Subject: Re: 2012 Miata MX-5 Date: 8/21/2012 5:28 PM
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I looked at a new miata and discovered it does't have a dip stick for the transmission! No way to check the trans fluid!

The trans fluid dipstick for automatics is going the way of rear drum brakes, two point seatbelts, and eight-track tape players.

More and more automakers are eliminating, declaring the transmission "sealed" and maintenance free.

There is a growing cottage industry in the GM LS community for after market tranny dipsticks. I believe VW has all but completely eliminated them too.

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Author: Fireballs Big red star, 1000 posts Old School Fool Add to my Favorite Fools Ignore this person (you won't see their posts anymore) Number: 11375 of 11704
Subject: Re: 2012 Miata MX-5 Date: 8/21/2012 6:22 PM
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More and more automakers are eliminating, declaring the transmission "sealed" and maintenance free.

Also Chrysler. In that case, the complexity added by thermal expansion of the ATF requires a dipstick measurment, an ATF temperature measurement, and a graph that shows the proper fluid level vs temp line. This must have come about from shrinking the size of the pan for packaging and weight reductions.

My Charger has a fill tube with a simple screw-in plug. I check mine with an aftermarket dipstick after an all-night cool down so that the ATF temp is the same as the local air temp. It hasn't needed a top-up in 120,000 miles, so perhaps the "lifetime fill" claim isn't too far from reality.

Neil

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Author: Milligram46 Big funky green star, 20000 posts Top Favorite Fools Old School Fool Add to my Favorite Fools Ignore this person (you won't see their posts anymore) Number: 11376 of 11704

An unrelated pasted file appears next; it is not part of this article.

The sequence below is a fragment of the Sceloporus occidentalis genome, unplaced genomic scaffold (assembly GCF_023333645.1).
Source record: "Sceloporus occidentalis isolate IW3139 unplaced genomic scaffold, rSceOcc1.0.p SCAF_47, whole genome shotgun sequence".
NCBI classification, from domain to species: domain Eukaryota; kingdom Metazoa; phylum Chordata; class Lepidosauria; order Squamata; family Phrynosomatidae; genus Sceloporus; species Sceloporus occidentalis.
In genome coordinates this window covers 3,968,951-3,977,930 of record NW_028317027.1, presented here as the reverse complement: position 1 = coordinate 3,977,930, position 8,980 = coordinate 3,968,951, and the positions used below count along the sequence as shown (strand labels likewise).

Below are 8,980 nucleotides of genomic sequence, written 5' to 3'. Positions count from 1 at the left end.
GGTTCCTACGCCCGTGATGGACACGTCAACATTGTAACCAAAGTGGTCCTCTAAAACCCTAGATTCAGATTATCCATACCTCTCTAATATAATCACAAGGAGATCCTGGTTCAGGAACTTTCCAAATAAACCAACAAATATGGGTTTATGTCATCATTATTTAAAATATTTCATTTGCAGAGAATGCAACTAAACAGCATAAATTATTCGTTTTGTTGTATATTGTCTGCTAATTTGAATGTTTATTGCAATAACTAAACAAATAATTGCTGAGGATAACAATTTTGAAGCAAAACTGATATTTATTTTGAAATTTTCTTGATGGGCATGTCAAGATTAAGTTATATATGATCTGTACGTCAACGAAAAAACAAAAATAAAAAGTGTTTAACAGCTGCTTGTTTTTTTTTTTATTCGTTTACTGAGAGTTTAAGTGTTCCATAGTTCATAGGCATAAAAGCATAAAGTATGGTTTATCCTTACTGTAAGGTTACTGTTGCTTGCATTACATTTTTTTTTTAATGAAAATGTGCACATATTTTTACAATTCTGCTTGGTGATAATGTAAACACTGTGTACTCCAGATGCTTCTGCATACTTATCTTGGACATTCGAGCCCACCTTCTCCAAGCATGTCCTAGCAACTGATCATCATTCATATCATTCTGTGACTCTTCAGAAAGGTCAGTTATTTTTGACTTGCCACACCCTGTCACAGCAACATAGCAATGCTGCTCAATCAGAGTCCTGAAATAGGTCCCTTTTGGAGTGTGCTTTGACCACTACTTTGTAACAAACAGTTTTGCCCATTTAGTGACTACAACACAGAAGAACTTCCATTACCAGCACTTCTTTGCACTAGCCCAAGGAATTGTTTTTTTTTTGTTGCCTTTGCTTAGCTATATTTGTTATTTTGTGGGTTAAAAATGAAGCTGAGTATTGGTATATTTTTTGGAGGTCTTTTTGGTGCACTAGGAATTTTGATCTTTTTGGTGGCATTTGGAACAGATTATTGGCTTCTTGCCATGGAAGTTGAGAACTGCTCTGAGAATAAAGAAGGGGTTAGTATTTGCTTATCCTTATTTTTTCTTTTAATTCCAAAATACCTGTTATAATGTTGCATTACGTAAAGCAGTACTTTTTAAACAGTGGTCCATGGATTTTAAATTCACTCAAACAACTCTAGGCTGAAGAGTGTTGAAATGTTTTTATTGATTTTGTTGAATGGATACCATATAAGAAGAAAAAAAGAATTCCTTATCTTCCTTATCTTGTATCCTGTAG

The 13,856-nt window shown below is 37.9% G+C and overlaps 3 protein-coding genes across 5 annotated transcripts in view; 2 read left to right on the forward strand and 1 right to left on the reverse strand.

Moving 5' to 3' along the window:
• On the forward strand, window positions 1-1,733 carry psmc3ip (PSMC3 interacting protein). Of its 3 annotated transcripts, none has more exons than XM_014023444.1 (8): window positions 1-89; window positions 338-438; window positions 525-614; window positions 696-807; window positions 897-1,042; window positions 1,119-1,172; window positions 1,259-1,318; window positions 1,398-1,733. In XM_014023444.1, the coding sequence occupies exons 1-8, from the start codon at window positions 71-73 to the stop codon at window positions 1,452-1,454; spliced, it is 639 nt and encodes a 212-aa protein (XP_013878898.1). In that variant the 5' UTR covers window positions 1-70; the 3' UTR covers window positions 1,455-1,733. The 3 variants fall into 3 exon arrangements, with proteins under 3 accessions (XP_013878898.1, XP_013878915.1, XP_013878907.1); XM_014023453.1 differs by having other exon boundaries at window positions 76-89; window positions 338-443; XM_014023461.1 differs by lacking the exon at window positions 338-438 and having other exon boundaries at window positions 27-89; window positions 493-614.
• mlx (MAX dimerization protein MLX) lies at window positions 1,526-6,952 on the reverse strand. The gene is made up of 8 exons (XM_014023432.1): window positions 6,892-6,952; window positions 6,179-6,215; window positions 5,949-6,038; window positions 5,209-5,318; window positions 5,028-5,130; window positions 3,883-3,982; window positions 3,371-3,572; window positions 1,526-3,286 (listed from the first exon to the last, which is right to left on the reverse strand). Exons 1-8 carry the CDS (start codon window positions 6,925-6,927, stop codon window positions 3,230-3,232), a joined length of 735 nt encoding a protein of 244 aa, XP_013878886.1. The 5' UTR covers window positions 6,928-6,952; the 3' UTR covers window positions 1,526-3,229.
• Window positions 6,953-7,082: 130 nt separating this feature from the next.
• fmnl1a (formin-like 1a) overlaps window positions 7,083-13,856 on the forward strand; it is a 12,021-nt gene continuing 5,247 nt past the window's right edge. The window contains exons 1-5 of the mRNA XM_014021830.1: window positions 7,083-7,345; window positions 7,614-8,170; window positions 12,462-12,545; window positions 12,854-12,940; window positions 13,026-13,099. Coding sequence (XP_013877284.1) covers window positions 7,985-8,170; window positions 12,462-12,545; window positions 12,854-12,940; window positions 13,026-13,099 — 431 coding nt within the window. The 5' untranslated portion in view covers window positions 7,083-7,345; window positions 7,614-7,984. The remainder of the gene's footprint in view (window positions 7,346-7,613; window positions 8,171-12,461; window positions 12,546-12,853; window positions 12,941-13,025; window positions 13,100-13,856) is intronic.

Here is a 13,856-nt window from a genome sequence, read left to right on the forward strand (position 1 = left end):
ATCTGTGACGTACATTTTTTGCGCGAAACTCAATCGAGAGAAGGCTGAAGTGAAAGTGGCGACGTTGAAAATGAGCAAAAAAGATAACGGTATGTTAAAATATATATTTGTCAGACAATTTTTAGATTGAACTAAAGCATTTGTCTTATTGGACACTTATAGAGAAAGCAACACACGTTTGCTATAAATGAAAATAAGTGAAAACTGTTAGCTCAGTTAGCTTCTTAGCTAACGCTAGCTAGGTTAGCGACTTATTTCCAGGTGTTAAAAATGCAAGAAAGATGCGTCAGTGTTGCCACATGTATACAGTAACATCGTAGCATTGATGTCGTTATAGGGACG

Subject: Re: 2012 Miata MX-5 Date: 8/21/2012 6:53 PM
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Also Chrysler. In that case, the complexity added by thermal expansion of the ATF requires a dipstick measurment, an ATF temperature measurement, and a graph that shows the proper fluid level vs temp line. This must have come about from shrinking the size of the pan for packaging and weight reductions.

My Charger has a fill tube with a simple screw-in plug. I check mine with an aftermarket dipstick after an all-night cool down so that the ATF temp is the same as the local air temp. It hasn't needed a top-up in 120,000 miles, so perhaps the "lifetime fill" claim isn't too far from reality.

Neil


The Commodore/G8 only has 25K miles on it after almost 3-1/2 years. I know, I should drive the car a lot more. It really is a joy to drive.

On my list of upgrades I want to do:

1) Pontiac G8 GXP LS3 trans cooler (bolt in)
2) Deep sump oil pan from the LS3 Camaro (bolts right on)
3) After market tranny dipstick

Never mind at 7K to 8K miles a year and living in a garage the G8 should last 20 years (and then any failures will likely be from plastics giving up or failed electronics, not because of worn mechanical bits) I figure all three of these are insurance policies to a long, happy life.

The Saturn on the other hand I hope can limp along until 2015. I see either a Buick Verano turbo with a manual or Gen II Chevy Volt in my future. My new commute is only 5 miles one way.